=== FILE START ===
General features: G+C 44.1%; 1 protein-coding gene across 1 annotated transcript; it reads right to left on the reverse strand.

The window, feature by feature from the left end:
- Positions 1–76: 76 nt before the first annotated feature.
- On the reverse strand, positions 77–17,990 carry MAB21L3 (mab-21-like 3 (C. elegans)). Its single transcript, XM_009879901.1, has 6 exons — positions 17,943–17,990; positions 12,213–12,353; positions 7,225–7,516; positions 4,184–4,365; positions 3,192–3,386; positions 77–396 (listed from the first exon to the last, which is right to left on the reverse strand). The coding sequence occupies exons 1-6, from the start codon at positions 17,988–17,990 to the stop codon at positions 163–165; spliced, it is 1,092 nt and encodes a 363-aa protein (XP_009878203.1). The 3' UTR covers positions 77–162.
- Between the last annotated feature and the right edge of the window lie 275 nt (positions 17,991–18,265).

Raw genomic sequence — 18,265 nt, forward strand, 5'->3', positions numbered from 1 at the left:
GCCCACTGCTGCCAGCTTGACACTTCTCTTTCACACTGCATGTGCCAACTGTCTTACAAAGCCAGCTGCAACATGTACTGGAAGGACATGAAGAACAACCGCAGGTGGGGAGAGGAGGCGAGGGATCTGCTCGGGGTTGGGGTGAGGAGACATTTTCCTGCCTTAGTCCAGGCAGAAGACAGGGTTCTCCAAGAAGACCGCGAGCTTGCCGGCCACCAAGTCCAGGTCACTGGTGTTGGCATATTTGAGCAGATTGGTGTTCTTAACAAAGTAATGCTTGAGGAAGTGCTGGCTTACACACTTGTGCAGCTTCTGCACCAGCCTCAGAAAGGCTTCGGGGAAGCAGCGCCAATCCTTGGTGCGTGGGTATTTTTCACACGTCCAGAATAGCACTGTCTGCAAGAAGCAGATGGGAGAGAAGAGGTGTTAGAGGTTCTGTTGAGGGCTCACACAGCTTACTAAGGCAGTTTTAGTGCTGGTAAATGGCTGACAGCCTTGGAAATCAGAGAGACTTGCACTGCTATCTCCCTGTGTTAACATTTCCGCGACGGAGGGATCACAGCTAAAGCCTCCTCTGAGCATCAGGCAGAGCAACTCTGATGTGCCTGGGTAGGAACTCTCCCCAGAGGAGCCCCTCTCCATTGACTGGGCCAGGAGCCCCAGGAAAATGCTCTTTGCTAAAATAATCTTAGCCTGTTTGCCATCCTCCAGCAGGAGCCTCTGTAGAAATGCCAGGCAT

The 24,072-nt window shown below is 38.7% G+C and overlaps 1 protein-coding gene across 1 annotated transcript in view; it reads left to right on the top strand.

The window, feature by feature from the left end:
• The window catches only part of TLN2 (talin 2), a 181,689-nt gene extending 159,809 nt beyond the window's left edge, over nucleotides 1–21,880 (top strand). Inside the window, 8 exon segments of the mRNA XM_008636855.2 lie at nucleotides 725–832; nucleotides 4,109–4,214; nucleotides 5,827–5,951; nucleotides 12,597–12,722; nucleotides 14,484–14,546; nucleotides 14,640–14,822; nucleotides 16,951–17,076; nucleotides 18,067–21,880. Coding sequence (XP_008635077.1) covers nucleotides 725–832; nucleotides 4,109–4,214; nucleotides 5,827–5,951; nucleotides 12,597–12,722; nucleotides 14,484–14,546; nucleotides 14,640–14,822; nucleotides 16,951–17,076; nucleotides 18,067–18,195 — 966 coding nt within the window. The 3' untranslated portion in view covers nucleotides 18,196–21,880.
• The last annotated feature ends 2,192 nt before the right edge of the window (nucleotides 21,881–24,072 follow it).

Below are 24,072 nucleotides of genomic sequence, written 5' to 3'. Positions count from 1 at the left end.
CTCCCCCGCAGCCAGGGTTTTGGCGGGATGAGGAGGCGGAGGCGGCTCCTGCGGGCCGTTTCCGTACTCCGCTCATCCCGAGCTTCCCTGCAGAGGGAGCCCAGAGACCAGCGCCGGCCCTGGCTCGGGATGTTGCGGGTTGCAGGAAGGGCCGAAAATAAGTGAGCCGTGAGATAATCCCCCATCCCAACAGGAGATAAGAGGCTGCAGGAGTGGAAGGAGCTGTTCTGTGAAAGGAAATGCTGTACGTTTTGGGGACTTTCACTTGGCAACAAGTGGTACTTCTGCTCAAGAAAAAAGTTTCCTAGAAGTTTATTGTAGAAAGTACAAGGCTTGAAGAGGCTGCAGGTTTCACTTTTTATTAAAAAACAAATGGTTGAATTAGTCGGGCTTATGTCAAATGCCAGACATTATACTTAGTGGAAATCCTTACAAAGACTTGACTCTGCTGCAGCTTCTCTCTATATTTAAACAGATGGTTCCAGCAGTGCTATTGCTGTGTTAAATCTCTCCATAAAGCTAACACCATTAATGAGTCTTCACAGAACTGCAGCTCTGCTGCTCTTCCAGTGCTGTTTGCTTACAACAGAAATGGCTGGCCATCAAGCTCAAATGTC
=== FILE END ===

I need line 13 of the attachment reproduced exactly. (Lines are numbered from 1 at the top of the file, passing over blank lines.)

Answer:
CTCCCCCGCAGCCAGGGTTTTGGCGGGATGAGGAGGCGGAGGCGGCTCCTGCGGGCCGTTTCCGTACTCCGCTCATCCCGAGCTTCCCTGCAGAGGGAGCCCAGAGACCAGCGCCGGCCCTGGCTCGGGATGTTGCGGGTTGCAGGAAGGGCCGAAAATAAGTGAGCCGTGAGATAATCCCCCATCCCAACAGGAGATAAGAGGCTGCAGGAGTGGAAGGAGCTGTTCTGTGAAAGGAAATGCTGTACGTTTTGGGGACTTTCACTTGGCAACAAGTGGTACTTCTGCTCAAGAAAAAAGTTTCCTAGAAGTTTATTGTAGAAAGTACAAGGCTTGAAGAGGCTGCAGGTTTCACTTTTTATTAAAAAACAAATGGTTGAATTAGTCGGGCTTATGTCAAATGCCAGACATTATACTTAGTGGAAATCCTTACAAAGACTTGACTCTGCTGCAGCTTCTCTCTATATTTAAACAGATGGTTCCAGCAGTGCTATTGCTGTGTTAAATCTCTCCATAAAGCTAACACCATTAATGAGTCTTCACAGAACTGCAGCTCTGCTGCTCTTCCAGTGCTGTTTGCTTACAACAGAAATGGCTGGCCATCAAGCTCAAATGTC